Sen. James Lankford along with two others in Congress are telling the EPA “not so fast” about a proposed rule change they say would potentially be harmful to communities during emergencies.
Lankford was joined by Sen. Kevin Cramer of North Dakota and Rep. John Joyce of Pennsylvania in urging the Environmental Protection Agency to withdraw portions of a proposal which would place more stringent vapor emissions requirements on small bulk gasoline plants.
They were joined by dozens of others in congress in claiming that the rule would lower compliance thresholds using plants’ theoretical maximum design capacities, rather than their actual throughput. If finalized, it could drive compliance costs, impact regular service, and during emergencies, choke off supplies to entire communities. As such, the group also suggested the EPA convene a Small Business Advocacy Review panel to engage energy marketers in a conversation about the proposal’s consequences.
“We are concerned with the adverse economic impacts Subpart BBBBBB could impose on small business energy marketers, specifically in rural America and areas subject to extreme weather… We understand that the EPA takes its mission seriously. However, we hope the EPA will be mindful of its statutory obligation to understand the impact of this rule on small business interests and the American people,” the Members wrote in the letter.
Joining Lankford and Cramer are Senators Shelley Moore Capito (R-WV), Jim Risch (R-ID), Pete Ricketts (R-NE), John Barrasso (R-WY), Mike Braun (R-IN), Bill Cassidy (R-LA), Mike Lee (R-UT), John Kennedy (R-LA), Dan Sullivan (R-AK), Ted Budd (R-NC), Lisa Murkowski (R-AK), Mike Crapo (R-ID), Chuck Grassley (R-IA), Lindsey Graham (R-SC), Cynthia Lummis (R-WY), Roger Marshall (R-KS), Thom Tillis (R-NC), Roger Wicker (R-MS), John Boozman (R-AR), Joni Ernst (R-IA), John Hoeven (R-ND), J.D. Vance (R-OH), Cindy Hyde-Smith (R-MS), Deb Fischer (R-NE), Ron Johnson (R-WI), Ted Cruz (R-TX), Mike Rounds (R-SD), John Thune (R-SD), and Katie Britt (R-AL).
Read the letter here or below.
Dear Administrator Regan:
We write regarding the Environmental Protection Agency’s (EPA) proposed rule to revise the current requirements for small gasoline bulk plants under the National Emission Standards for Hazardous Air Pollution [NESHAP Subpart BBBBBB (small bulk gasoline plants)]. We are concerned with the adverse economic impacts Subpart BBBBBB could impose on small business energy marketers, specifically in rural America and areas subject to extreme weather.
Gasoline is typically shipped to customers daily in cargo tank vehicles that pick-up product at a large supply terminal and deliver a full truckload directly into customer storage tanks. However, some customers, including state and local governments, farmers, ranchers, commercial end-users, and first responders, require a smaller volume of gasoline than a full truckload on an even less frequent delivery schedule. In those instances, our constituents’–small, family-owned companies’–bulk storage plants are used as intermediaries. Small gasoline bulk plants, as well as straight trucks or tank wagons, factor into the small gasoline distribution segment.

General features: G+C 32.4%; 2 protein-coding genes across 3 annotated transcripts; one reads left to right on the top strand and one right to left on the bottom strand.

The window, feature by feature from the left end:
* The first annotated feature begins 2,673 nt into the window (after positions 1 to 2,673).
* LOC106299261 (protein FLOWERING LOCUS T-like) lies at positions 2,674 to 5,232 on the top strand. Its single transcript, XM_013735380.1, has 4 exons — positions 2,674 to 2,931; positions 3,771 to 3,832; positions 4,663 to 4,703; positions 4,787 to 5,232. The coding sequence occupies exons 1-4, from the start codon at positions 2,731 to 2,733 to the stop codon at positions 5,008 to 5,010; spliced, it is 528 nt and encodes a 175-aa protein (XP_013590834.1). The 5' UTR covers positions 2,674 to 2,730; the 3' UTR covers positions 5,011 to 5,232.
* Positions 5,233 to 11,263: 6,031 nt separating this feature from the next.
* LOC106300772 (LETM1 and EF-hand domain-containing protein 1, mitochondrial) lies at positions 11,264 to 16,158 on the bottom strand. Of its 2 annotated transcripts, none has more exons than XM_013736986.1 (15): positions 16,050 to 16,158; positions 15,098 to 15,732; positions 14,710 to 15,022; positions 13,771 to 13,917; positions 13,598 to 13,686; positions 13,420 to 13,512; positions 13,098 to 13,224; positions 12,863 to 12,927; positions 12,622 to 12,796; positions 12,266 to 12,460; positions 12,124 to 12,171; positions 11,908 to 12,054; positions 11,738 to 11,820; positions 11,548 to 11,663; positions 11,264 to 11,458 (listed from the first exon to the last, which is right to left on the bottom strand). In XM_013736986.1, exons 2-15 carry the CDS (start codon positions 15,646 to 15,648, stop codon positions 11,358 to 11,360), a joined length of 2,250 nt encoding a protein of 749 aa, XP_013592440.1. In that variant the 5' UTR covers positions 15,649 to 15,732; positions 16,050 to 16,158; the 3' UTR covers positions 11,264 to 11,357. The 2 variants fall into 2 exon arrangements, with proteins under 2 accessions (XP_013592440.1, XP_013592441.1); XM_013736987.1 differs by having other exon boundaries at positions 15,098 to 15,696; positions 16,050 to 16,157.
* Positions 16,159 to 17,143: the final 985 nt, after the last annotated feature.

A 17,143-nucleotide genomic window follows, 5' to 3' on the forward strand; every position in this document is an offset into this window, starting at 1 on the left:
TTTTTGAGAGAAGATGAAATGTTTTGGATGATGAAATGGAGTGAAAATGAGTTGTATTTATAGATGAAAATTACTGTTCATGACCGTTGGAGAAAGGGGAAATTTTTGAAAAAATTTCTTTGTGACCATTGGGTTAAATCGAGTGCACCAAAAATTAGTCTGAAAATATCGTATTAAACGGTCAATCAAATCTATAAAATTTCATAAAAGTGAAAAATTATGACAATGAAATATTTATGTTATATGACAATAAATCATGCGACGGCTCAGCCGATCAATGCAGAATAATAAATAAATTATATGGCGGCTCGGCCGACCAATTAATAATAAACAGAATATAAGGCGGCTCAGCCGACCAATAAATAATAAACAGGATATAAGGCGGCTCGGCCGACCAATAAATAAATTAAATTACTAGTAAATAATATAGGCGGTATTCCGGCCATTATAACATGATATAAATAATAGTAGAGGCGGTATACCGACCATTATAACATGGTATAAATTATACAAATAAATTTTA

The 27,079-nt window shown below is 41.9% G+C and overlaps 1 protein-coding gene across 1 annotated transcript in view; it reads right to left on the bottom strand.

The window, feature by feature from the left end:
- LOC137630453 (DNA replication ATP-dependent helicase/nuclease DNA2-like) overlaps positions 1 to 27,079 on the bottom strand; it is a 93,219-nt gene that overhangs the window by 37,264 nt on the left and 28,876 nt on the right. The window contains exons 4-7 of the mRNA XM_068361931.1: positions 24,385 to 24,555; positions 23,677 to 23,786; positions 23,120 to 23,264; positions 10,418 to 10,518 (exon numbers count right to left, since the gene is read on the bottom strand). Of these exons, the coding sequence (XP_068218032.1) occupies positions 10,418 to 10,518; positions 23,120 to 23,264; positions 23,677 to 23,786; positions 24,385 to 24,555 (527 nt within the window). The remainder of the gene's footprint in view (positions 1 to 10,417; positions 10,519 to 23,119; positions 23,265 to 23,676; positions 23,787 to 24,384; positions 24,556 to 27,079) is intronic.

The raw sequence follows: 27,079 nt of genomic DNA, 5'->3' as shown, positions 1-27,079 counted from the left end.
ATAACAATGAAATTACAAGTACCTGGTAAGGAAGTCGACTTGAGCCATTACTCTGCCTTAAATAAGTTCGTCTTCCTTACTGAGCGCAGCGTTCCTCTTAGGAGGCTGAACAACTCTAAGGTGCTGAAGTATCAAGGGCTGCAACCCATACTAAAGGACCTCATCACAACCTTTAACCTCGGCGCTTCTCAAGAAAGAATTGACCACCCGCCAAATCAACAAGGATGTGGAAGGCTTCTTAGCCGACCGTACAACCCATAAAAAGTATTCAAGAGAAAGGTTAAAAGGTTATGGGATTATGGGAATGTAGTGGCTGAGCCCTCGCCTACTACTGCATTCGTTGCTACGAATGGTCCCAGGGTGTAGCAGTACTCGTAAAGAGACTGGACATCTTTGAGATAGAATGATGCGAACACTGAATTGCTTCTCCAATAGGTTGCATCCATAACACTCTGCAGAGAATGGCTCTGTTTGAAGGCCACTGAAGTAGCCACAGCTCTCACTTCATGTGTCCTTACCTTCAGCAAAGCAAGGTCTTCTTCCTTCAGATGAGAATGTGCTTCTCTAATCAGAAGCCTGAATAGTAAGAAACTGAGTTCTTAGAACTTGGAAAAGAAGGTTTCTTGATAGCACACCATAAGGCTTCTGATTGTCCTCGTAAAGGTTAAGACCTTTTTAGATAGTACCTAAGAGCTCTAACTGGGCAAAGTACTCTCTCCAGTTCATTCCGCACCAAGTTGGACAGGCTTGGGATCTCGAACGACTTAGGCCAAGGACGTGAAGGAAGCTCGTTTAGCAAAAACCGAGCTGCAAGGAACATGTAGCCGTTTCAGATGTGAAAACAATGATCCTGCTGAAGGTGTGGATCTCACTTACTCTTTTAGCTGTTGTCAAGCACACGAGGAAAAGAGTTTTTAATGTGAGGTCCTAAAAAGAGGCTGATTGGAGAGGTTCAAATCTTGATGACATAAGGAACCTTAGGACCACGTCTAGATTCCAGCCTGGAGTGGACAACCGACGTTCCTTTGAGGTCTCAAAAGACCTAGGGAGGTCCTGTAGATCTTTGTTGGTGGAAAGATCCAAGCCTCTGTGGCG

If finalized, this rulemaking would require the installation of gasoline vapor balancing equipment for delivering to a bulk storage plant and loading a cargo tank wagon at virtually all small, intermediate storage bulk plants. The compliance costs associated with the proposed NESHAP Subpart BBBBBB rule would make the intermediate storage of gasoline at and its distribution from these bulk plants unworkable. This infeasibility is directly tied to the rule’s proposal to lower the compliance threshold for small gasoline bulk plants from 20,000 gallons per day of actual throughput to just 4,000 gallons of daily maximum design capacity. Since the proposed threshold in the NESHAP Subpart BBBBBB rule is based on a theoretical maximum design capacity rather than actual daily throughput, almost every small bulk plant in the nation would be negatively impacted by its requirements – forcing them to downsize, close, or face the high cost of compliance. In other words, we see this proposal inevitably and implicitly leading to higher fuel costs or the elimination of intermediate gasoline storage at small bulk plants, impacting supply to end users offering vital services to their local communities and potentially cutting off whole communities during an emergency.
We hope the EPA will withdraw provisions of the proposed NESHAP BBBBBB rule applied to small bulk plant facilities and convene a Small Business Advocacy Review panel to actively engage small business energy marketers in a meaningful discussion on the full extent of the regulatory impact of the proposed rule, as required under the Small Business Regulatory Enforcement Fairness Act. We understand that the EPA takes its mission seriously. However, we hope the EPA will be mindful of its statutory obligation to understand the impact of this rule on small business interests and the American people.
Source: press release